Rockably mounted at its ends in and extending lengthwise between the plates 98, 99, in forwardly spaced parallel relation to the rod 111 is a shaft 347 which is rigidly provided with two radial arms 348, 349, respectively located below the plate 98 and above the plate 99. At their outer ends, the arms 348, 349, are rigidly connected by a lengthwise extending bar 359 which lies approximately along the center line of the valve assembly V forwardly of the inwardly projecting pins 184, 199, 244, 257, 296, and 323. Hooked at one end around the rod 359 and at its other end around the rod 110 is a tension spring 351 which biases the rod 35$=and arms 343, 349, rearwardly. The arm 349 is provided with an adjustable abutment screw 352 adapted for endwise engagement against the actuating plunger 353 of a normally closed micro-switch 354. Thus, when all of the various push-buttons 103 103 104 104 105', 105 196, 166 197, 107 108% 108 199 109 are in normal or non-actuated position, the spring 351 will hold the rod 350 in rearwardly swung position and the microswitch 354 will be held in open position. However, when any one of the push-buttons 103 103 104 104 105 105 105, 106 107 197 168, 108 169 109 is pushed inwardly, such as, for example, the push-button 109 as shown in FIG. 14, the link 119 associated therewith will be swung inwardly and correspondingly the pin 323 will rock the rod 350 forwardly swinging the arm 349 to the position shown in FIG. 16 and thereby allowing the micro-switch 354 to complete an electrical circuit to starting switch 39 of the pump motor 38.

The valve assembly V, the hydraulic pump 37, the elevating mechanism B, and the four double-acting hydraulic cylinders 71, 75, 79, and 81, are interconnected in a hydraulic circuit as schematically shown in FIG. 22. This hydraulic circuit also includes a four-circuit pilot-operated spool-valve PV a seven-circuit pilot-operated spool-valve PV a two-circuit volumetric or so-called positive displacement flow divider FD and a threecircuit volumetric or so-called positive displacement flow divider FD The pilot valve and flow dividers are conventional hydraulic components and, therefore, are not shown or described herein in specific detail. It is sufficient for present purposes merely to note that the pilot valve PV includes an axially shiftable spool 355 which is normally held in off position by means of a spring 356 and will be shifted into on position when pressure is applied to the cylinder 357. Similarly, the pilot valve PV includes an axially shiftable spool 358 which is normally held in off position by a spring 359 and is shifted to on position when fluid under pressure is supplied to the cylinder space 360. The flow divider PD is, in effect, a small gear pump or turbine having two rotating members which are permanently interconnected by a shaft so that when one of the rotating members is rotated by the hydraulic fluid flowing through its chamber the other rotating member will be required to rotate at the same speed. Assuming that the two rotating members are of the same size and rotate within chambers of the same volumetric capacity, two flow paths or circuits through the flow divider FD will be established in which the fluid-flow will be volumetrically the same. It is also possible to vary the proportionate flow in the two circuits by varying the relative volumetric displacement of the two rotating members and the chambers in which they respectively operate. Similarly, the flow divider FD includes three rotating members respectively operating within three separate chambers and interconnected by a single shaft.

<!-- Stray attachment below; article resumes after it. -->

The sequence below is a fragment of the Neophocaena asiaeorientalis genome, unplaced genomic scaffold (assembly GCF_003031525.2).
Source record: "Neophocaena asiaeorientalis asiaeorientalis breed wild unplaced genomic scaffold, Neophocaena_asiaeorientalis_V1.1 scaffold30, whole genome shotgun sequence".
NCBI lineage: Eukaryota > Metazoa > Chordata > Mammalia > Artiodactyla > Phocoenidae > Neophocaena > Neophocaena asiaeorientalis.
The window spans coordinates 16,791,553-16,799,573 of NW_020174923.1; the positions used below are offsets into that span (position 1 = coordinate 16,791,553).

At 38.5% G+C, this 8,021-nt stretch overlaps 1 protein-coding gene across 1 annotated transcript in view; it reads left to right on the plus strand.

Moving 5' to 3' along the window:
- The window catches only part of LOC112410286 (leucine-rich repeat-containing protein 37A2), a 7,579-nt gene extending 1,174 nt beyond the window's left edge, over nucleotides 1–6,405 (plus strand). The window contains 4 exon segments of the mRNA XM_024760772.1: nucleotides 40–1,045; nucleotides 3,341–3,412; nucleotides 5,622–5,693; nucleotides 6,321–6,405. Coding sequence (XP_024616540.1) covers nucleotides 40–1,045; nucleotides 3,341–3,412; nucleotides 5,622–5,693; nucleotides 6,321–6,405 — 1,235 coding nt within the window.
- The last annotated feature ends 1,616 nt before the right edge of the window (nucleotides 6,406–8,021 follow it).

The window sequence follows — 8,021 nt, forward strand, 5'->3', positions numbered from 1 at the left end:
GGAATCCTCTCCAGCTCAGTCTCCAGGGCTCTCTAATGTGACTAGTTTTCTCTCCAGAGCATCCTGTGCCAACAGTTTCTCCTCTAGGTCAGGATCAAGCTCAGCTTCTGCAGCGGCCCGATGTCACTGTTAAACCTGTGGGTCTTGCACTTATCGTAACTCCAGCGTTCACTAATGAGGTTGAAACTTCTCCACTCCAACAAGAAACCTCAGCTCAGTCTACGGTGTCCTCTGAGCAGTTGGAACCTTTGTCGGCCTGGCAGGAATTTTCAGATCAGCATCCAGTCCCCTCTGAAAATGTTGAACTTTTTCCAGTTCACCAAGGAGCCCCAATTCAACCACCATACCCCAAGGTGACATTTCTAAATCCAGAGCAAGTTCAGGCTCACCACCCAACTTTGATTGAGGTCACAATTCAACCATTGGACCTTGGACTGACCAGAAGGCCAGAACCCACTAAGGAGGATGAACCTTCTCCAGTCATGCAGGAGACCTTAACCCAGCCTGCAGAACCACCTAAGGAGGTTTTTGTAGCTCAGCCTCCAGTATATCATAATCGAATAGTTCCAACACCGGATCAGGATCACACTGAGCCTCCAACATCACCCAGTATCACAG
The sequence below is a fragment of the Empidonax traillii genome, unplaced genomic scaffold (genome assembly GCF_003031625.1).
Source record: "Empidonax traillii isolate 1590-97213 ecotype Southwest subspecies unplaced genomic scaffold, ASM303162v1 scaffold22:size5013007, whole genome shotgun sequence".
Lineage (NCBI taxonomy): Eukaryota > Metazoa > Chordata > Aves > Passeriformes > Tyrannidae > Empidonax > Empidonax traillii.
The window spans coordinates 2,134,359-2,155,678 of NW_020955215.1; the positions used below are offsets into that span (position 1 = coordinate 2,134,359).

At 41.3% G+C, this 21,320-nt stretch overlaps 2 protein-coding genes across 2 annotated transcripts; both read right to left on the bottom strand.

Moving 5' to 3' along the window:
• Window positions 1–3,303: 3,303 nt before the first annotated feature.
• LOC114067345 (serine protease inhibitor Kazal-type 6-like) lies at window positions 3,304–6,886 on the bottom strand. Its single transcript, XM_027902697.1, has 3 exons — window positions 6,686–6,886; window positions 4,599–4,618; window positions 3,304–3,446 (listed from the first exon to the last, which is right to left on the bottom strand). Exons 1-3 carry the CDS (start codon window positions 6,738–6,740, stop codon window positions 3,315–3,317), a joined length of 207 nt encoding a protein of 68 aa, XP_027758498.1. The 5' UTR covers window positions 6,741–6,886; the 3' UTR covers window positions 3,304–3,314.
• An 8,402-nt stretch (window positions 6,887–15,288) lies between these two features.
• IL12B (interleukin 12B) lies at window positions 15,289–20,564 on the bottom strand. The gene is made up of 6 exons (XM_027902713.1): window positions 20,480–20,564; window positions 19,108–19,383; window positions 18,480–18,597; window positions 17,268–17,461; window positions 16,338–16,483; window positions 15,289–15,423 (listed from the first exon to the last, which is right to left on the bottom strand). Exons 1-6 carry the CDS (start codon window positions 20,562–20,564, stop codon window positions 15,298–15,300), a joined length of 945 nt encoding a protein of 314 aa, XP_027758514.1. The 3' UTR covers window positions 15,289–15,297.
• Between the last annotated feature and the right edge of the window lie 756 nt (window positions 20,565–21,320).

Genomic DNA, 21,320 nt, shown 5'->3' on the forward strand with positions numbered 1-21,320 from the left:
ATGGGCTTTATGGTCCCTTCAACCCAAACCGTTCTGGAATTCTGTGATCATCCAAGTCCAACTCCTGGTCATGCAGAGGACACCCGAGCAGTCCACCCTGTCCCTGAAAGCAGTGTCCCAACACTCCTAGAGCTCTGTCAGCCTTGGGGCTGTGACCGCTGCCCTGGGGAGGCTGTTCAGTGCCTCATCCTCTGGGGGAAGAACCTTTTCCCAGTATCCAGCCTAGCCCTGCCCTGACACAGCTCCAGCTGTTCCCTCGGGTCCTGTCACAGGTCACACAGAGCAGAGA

Finally, the hydraulic circuit includes a check valve 361 which is inserted in the main pressure line 41 coming from the pump 37. Actually, as a matter of manufacturing convenience, the check valve 361 would ordinarily be installed as a part of the fitting by which the pressure line 41 is connected to the housing of the pump 37 and serves to prevent reverse flow of hydraulic fluid through the pump 37 whenever the pump is inactive.

As will be seen by reference to the hydraulic circuit diagram, FIG. 22, when operating, the pump 37 continually pressurizes the entire fluid system and the piston of the hydraulic cylinders 71, 75, 79, 81, are held stationary between bodies of fluid on either side at identical pressures, thereby compensating for any tendency to change positions due to fluid leakage or other causes within the system. Thus, when any one of the push-buttons 103,

.the cylinder is double-acting, pressure on the other side will urge the piston toward the port of reduced pressure. When the push-buttons 103 103 104% 104 105, 105 106, 106 107 107 108 108 109, 109, are in the normal or position, there is always a constant pressure maintained on both sides of the pistons within the cylinders 71, 75, 79, 81, holding them stationary and aflording substantially immediate response upon actuation of any one of the push-buttons 103 103 1042 104, 105, 105 106 106 107 107 108 108 It will also be evident by reference to FIG. 22 that the push-buttons 109 109 are solely connected to, and control, the elevating mechanism B in the usual manner. In other words, when the push-button 109 is pressed inwardly, the elevating mechanism will raise and when the push-button 109 is pushed in the weight of the table-top T will force the elevating mechanism downwardly and the supporting column of hydraulic fluid will flow, at reduced pressure, to the return side of the hydraulic system.